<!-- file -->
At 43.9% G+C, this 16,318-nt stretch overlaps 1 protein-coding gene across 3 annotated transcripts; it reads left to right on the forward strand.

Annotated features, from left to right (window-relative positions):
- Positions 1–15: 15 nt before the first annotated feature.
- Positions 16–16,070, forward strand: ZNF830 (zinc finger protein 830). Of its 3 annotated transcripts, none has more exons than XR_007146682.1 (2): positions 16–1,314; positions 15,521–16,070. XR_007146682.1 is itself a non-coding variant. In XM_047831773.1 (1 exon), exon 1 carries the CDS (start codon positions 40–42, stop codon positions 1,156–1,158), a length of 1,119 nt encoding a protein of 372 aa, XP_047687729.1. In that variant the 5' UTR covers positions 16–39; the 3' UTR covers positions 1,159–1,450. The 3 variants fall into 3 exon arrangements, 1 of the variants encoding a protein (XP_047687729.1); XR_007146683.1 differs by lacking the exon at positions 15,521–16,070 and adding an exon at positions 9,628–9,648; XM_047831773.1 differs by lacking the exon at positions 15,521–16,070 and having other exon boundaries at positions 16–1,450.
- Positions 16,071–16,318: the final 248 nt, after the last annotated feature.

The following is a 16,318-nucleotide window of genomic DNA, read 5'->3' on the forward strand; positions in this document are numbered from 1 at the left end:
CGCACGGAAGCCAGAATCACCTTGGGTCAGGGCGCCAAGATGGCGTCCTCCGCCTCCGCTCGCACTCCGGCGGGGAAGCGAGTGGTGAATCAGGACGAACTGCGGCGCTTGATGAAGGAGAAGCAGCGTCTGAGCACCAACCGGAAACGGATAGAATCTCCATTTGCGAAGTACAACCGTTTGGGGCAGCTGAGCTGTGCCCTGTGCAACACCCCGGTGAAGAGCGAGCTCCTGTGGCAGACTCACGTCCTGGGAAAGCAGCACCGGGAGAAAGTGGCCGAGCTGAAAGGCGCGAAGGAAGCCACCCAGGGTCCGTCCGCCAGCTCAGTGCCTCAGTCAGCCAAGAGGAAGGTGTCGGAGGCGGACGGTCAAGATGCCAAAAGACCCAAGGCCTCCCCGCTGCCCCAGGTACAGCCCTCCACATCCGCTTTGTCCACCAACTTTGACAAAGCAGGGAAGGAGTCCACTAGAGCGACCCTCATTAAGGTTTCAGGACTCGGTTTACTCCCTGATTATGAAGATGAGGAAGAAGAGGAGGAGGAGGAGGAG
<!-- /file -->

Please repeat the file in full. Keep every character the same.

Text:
At 43.9% G+C, this 16,318-nt stretch overlaps 1 protein-coding gene across 3 annotated transcripts; it reads left to right on the forward strand.

Annotated features, from left to right (window-relative positions):
- Positions 1–15: 15 nt before the first annotated feature.
- Positions 16–16,070, forward strand: ZNF830 (zinc finger protein 830). Of its 3 annotated transcripts, none has more exons than XR_007146682.1 (2): positions 16–1,314; positions 15,521–16,070. XR_007146682.1 is itself a non-coding variant. In XM_047831773.1 (1 exon), exon 1 carries the CDS (start codon positions 40–42, stop codon positions 1,156–1,158), a length of 1,119 nt encoding a protein of 372 aa, XP_047687729.1. In that variant the 5' UTR covers positions 16–39; the 3' UTR covers positions 1,159–1,450. The 3 variants fall into 3 exon arrangements, 1 of the variants encoding a protein (XP_047687729.1); XR_007146683.1 differs by lacking the exon at positions 15,521–16,070 and adding an exon at positions 9,628–9,648; XM_047831773.1 differs by lacking the exon at positions 15,521–16,070 and having other exon boundaries at positions 16–1,450.
- Positions 16,071–16,318: the final 248 nt, after the last annotated feature.

The following is a 16,318-nucleotide window of genomic DNA, read 5'->3' on the forward strand; positions in this document are numbered from 1 at the left end:
CGCACGGAAGCCAGAATCACCTTGGGTCAGGGCGCCAAGATGGCGTCCTCCGCCTCCGCTCGCACTCCGGCGGGGAAGCGAGTGGTGAATCAGGACGAACTGCGGCGCTTGATGAAGGAGAAGCAGCGTCTGAGCACCAACCGGAAACGGATAGAATCTCCATTTGCGAAGTACAACCGTTTGGGGCAGCTGAGCTGTGCCCTGTGCAACACCCCGGTGAAGAGCGAGCTCCTGTGGCAGACTCACGTCCTGGGAAAGCAGCACCGGGAGAAAGTGGCCGAGCTGAAAGGCGCGAAGGAAGCCACCCAGGGTCCGTCCGCCAGCTCAGTGCCTCAGTCAGCCAAGAGGAAGGTGTCGGAGGCGGACGGTCAAGATGCCAAAAGACCCAAGGCCTCCCCGCTGCCCCAGGTACAGCCCTCCACATCCGCTTTGTCCACCAACTTTGACAAAGCAGGGAAGGAGTCCACTAGAGCGACCCTCATTAAGGTTTCAGGACTCGGTTTACTCCCTGATTATGAAGATGAGGAAGAAGAGGAGGAGGAGGAGGAG